By Candice Navi
Believe it or not, Facebook was created four years ago, but over that short period of time, Iâve dedicated all of my free time to going on this beloved website.
For those of you without a Facebook, every person has a “profile” with a “wall” that friends can write on and post photos. Facebook seems to have undergone a metamorphosis from a source of freedom to a forum in which judgment calls and matters of decorum are constant stresses.
We, the Facebookers of the nation, have thrust these peculiar rules upon ourselves; I did not receive a user manual with all of the social protocol plainly laid out for me.
A classic example of Facebook etiquette would be the seemingly-simple task of writing happy birthday on somebodyâs wall. I always ask myself two questions: “Do I even know who this person is?” and “Would posting on this personâs wall be worth all the effort?” All that is left is to actually write the post.
Do you capitalize the letters? Mention their name? Any exclamation points? Some extra and unnecessary letters as personal flare? Maybe you should mention a little anecdote about that one time in English class when someone made a “thatâs what she said” joke. Perhaps no punctuation would be best; after all, they did make that sarcastic comment to you during break a few days agoâ¦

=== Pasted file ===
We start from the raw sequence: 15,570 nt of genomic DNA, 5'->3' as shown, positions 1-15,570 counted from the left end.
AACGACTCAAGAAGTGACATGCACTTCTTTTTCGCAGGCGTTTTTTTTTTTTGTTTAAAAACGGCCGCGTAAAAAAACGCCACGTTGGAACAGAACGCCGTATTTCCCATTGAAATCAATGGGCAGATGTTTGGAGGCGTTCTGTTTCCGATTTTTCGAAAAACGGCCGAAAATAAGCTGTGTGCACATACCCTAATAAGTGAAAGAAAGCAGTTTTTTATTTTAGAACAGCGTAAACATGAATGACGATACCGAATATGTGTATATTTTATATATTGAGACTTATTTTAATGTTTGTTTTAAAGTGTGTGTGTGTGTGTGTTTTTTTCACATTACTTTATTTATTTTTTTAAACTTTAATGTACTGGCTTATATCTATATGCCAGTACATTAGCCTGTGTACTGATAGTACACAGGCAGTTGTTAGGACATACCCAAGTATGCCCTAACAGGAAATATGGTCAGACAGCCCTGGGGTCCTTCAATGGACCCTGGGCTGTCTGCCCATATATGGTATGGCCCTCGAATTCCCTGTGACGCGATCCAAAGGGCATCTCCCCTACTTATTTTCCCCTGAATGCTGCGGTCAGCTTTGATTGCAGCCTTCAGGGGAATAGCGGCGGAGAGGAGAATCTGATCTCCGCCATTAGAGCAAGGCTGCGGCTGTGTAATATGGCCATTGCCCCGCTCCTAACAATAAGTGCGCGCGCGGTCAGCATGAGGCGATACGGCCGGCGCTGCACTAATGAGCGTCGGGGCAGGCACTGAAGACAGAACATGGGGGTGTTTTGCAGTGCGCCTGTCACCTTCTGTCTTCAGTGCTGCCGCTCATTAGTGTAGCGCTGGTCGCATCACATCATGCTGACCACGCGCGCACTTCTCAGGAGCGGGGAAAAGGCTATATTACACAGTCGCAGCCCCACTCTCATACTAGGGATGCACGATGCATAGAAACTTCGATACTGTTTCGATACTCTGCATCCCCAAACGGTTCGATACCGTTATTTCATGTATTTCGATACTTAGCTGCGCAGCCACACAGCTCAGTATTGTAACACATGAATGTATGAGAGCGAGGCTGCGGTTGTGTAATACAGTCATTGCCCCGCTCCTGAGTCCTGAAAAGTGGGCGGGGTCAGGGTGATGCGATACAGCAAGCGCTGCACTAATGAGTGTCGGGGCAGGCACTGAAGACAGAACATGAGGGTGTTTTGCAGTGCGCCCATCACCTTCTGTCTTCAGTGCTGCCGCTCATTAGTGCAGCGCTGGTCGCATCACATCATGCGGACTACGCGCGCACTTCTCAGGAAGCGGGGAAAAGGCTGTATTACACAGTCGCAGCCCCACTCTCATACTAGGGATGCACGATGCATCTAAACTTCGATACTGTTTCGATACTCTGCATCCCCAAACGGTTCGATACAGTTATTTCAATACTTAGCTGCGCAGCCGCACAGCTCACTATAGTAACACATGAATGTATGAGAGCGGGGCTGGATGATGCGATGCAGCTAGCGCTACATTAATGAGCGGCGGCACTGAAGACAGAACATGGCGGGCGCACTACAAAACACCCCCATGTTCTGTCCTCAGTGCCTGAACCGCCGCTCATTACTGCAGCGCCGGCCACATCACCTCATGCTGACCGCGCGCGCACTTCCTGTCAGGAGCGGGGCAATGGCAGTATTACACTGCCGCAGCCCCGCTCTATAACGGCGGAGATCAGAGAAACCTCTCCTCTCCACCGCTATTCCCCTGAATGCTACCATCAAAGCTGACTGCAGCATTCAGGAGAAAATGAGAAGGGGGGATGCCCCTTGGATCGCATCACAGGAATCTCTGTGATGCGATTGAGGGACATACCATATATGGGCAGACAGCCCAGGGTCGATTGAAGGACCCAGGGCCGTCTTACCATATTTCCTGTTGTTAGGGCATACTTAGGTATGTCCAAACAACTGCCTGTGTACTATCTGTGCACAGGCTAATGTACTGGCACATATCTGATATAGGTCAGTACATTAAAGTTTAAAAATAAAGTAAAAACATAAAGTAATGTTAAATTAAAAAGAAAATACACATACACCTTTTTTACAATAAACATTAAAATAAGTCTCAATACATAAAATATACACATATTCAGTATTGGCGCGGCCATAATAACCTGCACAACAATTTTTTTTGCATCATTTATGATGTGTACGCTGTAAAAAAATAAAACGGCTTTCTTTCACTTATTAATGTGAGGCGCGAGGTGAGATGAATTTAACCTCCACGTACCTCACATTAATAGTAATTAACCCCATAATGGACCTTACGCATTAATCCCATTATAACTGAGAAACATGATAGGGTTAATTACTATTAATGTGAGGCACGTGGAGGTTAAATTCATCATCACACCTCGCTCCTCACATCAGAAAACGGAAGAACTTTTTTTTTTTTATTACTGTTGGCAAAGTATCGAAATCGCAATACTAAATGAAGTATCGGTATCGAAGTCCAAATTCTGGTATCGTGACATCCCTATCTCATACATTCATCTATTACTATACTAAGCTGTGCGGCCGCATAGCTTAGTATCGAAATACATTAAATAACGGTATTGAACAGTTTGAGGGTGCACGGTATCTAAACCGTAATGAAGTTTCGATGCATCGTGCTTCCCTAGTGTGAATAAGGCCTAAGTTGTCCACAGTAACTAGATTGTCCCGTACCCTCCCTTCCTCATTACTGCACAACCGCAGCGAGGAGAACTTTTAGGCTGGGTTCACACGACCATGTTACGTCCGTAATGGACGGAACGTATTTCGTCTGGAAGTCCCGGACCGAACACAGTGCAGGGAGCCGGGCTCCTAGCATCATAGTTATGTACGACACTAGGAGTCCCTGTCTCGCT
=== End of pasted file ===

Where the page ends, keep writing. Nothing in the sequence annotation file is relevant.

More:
From time to time, a friend uploads photos of a gathering you were not invited to. I could comment on some photos to show that there are no hard feelings between us, or I could comment on every single photo with words of disgust and sorrow.
Facebook also makes it so easy to know what someone is doing all the time thanks to the mini-feed on our homepages (or as I like to call it, the stalker-feed). This only facilitates procrastination and is an extremely creepy tendency that is normally socially unacceptable.
Clearly, Facebook is causing more problems than the friendly slogan on the site (“Facebook helps you connect and share with the people in your life”) leads on.
Nevertheless, knowing that there is something hovering over me, a virtual guardian angel perhaps, preventing me from brashly going on an angry-comment rampage or from Facebook stalking my classmates is oddly comforting.
My fellow Facebook users, the future of Facebook as we know it is in our hands. Maybe I will add that extra “y” at the end of “birthday” in my happy birthday post. Maybe I wonât.
Next time Iâll think twice before I copy and paste a sad face on every photo in my friendâs album. Or better yet, Iâll forgive Facebook for unintentionally forcing me to be on my best cyber behavior.